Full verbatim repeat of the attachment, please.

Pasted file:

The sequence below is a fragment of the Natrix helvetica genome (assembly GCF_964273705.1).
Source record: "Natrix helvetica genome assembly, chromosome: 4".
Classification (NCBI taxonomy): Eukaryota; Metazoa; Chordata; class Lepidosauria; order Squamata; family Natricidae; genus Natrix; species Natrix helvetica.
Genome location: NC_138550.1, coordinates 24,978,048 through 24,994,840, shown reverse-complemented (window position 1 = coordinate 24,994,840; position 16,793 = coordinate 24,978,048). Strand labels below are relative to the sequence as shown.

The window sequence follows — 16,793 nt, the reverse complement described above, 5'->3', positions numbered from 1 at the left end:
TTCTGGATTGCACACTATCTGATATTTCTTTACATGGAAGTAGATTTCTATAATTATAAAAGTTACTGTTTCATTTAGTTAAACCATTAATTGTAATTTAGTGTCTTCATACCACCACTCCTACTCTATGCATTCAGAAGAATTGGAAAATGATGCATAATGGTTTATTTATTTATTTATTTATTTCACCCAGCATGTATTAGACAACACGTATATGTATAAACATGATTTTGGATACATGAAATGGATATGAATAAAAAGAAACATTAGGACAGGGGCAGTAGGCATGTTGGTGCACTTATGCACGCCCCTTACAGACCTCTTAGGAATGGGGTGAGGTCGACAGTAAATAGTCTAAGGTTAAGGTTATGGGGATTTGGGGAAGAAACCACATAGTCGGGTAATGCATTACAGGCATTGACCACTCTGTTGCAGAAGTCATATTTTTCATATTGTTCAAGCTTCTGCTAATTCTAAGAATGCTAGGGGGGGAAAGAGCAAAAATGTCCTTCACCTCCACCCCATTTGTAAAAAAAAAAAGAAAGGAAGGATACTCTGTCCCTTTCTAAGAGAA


The sequence below is a fragment of the Natrix helvetica genome (assembly GCF_964273705.1).
Source record: "Natrix helvetica genome assembly, chromosome: 4".
Classification (NCBI taxonomy): Eukaryota; Metazoa; Chordata; class Lepidosauria; order Squamata; family Natricidae; genus Natrix; species Natrix helvetica.
Genome location: NC_138550.1, coordinates 24,978,048 through 24,994,840, shown reverse-complemented (window position 1 = coordinate 24,994,840; position 16,793 = coordinate 24,978,048). Strand labels below are relative to the sequence as shown.

The window sequence follows — 16,793 nt, the reverse complement described above, 5'->3', positions numbered from 1 at the left end:
TTCTGGATTGCACACTATCTGATATTTCTTTACATGGAAGTAGATTTCTATAATTATAAAAGTTACTGTTTCATTTAGTTAAACCATTAATTGTAATTTAGTGTCTTCATACCACCACTCCTACTCTATGCATTCAGAAGAATTGGAAAATGATGCATAATGGTTTATTTATTTATTTATTTATTTCACCCAGCATGTATTAGACAACACGTATATGTATAAACATGATTTTGGATACATGAAATGGATATGAATAAAAAGAAACATTAGGACAGGGGCAGTAGGCATGTTGGTGCACTTATGCACGCCCCTTACAGACCTCTTAGGAATGGGGTGAGGTCGACAGTAAATAGTCTAAGGTTAAGGTTATGGGGATTTGGGGAAGAAACCACATAGTCGGGTAATGCATTACAGGCATTGACCACTCTGTTGCAGAAGTCATATTTTTCATATTGTTCAAGCTTCTGCTAATTCTAAGAATGCTAGGGGGGGAAAGAGCAAAAATGTCCTTCACCTCCACCCCATTTGTAAAAAAAAAAAGAAAGGAAGGATACTCTGTCCCTTTCTAAGAGAA